Crowdfunding Can Help Build Business, But At What Cost?

rockethub_wide-e52cd223e8f6eaf45dd18cf2ccbe7b1f394ed410-s3-c85Entrepreneur Andy Krafsur raised money for Spira Footwear by reaching out to friends and family. But that was a dozen years ago. After the economy tanked, the common tactic became a lot more difficult.

“The pool of people that you can go to has shrunken significantly,” Krafsur says, “and everybody goes to those same people.”

Then Krafsur found a crowdfunding website that helped his cash flow enormously. The Securities and Exchange Commission is about to approve rules allowing small businesses to reach out to investors through these kinds of crowdfunding networks.

But the rules are already generating controversy. Continue reading “Crowdfunding Can Help Build Business, But At What Cost?”


New bill could finally fix crowdfunding — if the sausage stuffers don’t get to it!

sausage-v.SMPeople say that Washington, D.C. is where the sausage gets made because incentives, interests, and compromises worm their way into bills as they go through Congress.

A bill that is submitted to the U.S. House by one or more representatives must gain the support of a committee before it moves to the full house for a vote. On average, less than 1% of all bills that are submitted for consideration actually reach the President’s desk for signature. Amazingly, equity and debt crowdfunding was one of those bills. Even though what was signed into law was not perfect, it is a workable solution and Congress should be congratulated for seeing the opportunity in crowdfunding for American entrepreneurship.

In the proposed rules, the SEC ran a cost benefit analysis of the crowdfunding legislation. (You can see our take on it in this VentureBeat piece: It might cost you $39K to crowdfund $100K under the SEC’s new rules). These costs were the impetus for a legislative fix on Capitol Hill — and that bill has entered into committee.

Continue Reading

TapRaise Opens Public Beta

teaser_buttonBrooklyn, NY – April 17, 2014 – One tap, one dollar. That’s the core premise of a radically simple new donation/small payment system being opened to the public today by Brooklyn-based startup TapRaise.

TapRaise’s flagship product is the Dollar Button, the world’s simplest donation system for both fundraisers and supporters. It’s designed for anyone with an online following seeking ongoing support for their work, whatever that may be. It just takes two minutes to set up – and just one tap (or click) to give a dollar in support of someone or something you appreciate.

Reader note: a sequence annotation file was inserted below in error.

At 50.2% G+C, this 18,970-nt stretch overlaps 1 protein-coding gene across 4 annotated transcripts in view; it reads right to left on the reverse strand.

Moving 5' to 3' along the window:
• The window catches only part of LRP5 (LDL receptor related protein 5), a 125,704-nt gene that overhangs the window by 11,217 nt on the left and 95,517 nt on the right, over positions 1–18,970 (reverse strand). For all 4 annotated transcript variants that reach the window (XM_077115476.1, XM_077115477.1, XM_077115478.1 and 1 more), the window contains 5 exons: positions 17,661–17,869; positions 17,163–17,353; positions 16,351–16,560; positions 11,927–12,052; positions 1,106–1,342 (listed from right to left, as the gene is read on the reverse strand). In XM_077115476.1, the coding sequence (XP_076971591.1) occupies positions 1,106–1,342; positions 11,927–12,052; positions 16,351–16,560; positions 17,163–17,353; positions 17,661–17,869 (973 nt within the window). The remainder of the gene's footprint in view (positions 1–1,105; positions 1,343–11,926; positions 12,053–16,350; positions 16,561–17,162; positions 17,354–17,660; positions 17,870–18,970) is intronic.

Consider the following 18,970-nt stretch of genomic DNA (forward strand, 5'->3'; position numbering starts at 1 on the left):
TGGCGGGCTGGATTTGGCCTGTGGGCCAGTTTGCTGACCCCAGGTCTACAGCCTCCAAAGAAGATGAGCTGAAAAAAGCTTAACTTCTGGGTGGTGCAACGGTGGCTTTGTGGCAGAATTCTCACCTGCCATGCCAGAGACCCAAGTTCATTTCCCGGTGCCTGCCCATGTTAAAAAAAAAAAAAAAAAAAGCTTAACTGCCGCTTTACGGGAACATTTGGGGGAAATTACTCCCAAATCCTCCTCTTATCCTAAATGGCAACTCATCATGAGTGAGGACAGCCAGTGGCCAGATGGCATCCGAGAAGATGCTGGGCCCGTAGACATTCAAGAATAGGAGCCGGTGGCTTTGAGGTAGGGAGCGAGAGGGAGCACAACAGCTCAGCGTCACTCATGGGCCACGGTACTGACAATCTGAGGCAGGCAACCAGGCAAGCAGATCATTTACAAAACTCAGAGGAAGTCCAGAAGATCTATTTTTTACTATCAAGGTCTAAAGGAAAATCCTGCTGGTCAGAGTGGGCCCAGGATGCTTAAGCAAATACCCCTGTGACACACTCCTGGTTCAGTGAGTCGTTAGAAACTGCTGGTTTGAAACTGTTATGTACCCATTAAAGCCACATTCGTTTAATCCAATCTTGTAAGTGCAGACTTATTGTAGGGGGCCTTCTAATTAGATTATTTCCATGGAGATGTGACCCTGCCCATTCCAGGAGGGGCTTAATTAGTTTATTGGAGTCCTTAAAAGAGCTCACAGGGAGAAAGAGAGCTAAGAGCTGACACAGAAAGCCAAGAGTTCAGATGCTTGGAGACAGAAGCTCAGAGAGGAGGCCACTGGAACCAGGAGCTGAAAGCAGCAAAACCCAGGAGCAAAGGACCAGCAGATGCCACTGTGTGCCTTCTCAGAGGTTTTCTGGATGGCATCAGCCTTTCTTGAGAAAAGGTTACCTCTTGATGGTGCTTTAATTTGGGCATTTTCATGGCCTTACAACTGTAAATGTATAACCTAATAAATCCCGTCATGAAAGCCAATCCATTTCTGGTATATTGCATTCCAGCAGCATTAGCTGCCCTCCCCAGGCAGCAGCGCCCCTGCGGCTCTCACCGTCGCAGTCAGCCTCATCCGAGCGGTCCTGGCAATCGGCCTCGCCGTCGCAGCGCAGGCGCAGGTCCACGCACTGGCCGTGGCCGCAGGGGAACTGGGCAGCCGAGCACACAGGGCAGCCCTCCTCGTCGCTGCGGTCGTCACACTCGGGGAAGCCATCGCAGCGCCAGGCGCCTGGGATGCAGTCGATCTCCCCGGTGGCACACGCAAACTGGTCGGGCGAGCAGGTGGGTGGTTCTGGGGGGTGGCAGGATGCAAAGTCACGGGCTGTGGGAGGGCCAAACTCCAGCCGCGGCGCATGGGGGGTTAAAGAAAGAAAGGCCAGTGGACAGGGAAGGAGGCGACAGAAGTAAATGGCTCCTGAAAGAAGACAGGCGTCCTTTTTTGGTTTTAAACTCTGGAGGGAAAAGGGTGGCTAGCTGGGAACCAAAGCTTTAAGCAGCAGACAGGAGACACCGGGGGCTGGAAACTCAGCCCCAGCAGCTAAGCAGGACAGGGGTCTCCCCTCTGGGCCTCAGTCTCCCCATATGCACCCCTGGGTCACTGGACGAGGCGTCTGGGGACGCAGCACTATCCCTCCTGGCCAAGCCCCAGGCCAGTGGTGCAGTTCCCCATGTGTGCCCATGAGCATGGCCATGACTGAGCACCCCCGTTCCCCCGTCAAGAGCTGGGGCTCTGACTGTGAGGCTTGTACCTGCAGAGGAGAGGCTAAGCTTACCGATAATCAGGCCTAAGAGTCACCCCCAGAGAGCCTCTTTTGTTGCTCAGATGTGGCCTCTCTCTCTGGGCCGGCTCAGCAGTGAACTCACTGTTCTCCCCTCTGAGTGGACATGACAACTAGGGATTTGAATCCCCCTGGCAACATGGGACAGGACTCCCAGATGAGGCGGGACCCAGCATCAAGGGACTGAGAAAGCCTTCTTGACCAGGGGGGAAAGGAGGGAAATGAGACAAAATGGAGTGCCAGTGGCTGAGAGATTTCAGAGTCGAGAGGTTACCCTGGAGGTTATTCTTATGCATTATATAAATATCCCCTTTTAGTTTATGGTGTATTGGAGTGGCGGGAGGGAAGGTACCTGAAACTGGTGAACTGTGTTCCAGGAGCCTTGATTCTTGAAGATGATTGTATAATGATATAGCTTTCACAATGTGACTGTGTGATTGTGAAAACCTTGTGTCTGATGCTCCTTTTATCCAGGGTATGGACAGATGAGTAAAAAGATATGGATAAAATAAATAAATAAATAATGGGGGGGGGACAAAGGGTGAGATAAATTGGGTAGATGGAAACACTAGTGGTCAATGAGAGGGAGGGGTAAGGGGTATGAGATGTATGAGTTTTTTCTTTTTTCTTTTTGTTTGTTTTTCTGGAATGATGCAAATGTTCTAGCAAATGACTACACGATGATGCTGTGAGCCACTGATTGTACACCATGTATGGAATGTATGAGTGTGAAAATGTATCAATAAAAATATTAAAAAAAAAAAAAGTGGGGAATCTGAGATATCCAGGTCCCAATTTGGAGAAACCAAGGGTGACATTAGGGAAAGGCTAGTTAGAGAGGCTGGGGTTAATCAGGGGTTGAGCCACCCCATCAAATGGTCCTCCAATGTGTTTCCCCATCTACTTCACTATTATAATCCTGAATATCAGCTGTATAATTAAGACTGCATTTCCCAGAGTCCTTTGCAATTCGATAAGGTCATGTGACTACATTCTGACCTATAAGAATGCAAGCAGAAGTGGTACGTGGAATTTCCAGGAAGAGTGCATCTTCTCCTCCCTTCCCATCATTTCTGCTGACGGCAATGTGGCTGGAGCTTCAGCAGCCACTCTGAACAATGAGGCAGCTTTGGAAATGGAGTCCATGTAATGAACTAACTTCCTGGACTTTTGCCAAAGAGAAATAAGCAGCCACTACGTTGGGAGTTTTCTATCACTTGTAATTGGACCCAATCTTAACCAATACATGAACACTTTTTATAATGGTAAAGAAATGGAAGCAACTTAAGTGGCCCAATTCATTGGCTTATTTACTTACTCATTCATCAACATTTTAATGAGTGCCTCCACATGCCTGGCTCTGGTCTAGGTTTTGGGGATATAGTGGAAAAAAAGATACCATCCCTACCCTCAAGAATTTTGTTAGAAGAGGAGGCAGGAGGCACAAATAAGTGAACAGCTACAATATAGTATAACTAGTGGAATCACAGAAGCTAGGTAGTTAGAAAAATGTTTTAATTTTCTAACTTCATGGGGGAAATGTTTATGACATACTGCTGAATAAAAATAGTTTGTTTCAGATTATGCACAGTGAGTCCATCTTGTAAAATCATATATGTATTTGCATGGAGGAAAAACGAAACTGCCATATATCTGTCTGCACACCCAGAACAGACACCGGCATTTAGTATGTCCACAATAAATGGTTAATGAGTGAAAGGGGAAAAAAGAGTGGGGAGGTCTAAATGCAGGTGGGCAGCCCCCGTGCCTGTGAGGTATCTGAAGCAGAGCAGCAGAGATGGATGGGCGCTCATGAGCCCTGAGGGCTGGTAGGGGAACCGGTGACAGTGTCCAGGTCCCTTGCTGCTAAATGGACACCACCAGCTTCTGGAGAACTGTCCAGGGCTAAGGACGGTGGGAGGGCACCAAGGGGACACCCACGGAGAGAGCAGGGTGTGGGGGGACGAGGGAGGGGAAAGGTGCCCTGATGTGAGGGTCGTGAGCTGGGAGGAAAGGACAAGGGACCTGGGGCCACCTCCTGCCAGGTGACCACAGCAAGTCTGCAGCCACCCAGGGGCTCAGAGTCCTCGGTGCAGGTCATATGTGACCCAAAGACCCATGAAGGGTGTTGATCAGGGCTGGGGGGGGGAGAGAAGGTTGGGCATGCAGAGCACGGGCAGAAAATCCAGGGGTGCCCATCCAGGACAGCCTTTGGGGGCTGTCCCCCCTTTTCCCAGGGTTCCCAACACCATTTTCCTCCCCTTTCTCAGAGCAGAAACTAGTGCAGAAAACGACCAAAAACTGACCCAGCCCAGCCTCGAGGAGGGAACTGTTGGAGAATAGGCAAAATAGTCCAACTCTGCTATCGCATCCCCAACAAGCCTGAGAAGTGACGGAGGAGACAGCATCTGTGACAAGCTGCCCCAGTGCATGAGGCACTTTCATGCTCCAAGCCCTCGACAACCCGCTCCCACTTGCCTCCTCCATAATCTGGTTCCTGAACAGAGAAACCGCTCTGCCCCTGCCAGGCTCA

Because it’s so easy, the Dollar Button brings in money from people who would never have given before – and inspires people who give to give more often . From content creators like bloggers, musicians and video-makers to more traditional fundraisers – and just about anyone in between with an online following – the Dollar Button makes donations easier and friendlier than ever before.

To get your own Dollar Button right now, just visit and click on the big green button that says “Get the Dollar Button!”

Time: April 17, 2014 at 12:45 pm
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Many States Aren’t Waiting for the SEC

The Jumpstart Our Business Startups Act was signed into law in April 2012 and the Securities and Exchange Commission has been developing regulations ever since to implement the law’s provision that would allow companies to raise capital through equity crowdfunding.

Those regulations still have not been finalized.

In contrast, Georgia, Kansas, Michigan, Alabama and Maine already have laws and regulations that allow crowdfunding within the states. A new law in Washington state awaits the governor’s signature. In Wisconsin, new rules will take effect June 1 and in Indiana, new regulations become official July 1.


A dozen other states are developing crowdfunding regulations. Securities regulators in Texas are ready to announce new crowdfunding regulations, according to local news media. Connecticut has a state-sanctioned study under way.

Two states, New Mexico and Mississippi, have already considered and abandoned crowdfunding legislation.

In fact, while the SEC has sought to locate the delicate balance between making it easier for small companies to raise capital and protecting unaccredited investors, almost half the states in total have moved toward their own intrastate regulations.

“There is a level of frustration out there over the delays by the SEC, and I think the states are simply trying to plug a hole,” said Douglas Ellenoff, a partner with the law firm of Ellenoff Grossman & Schole LLP in New York.


Read more: Here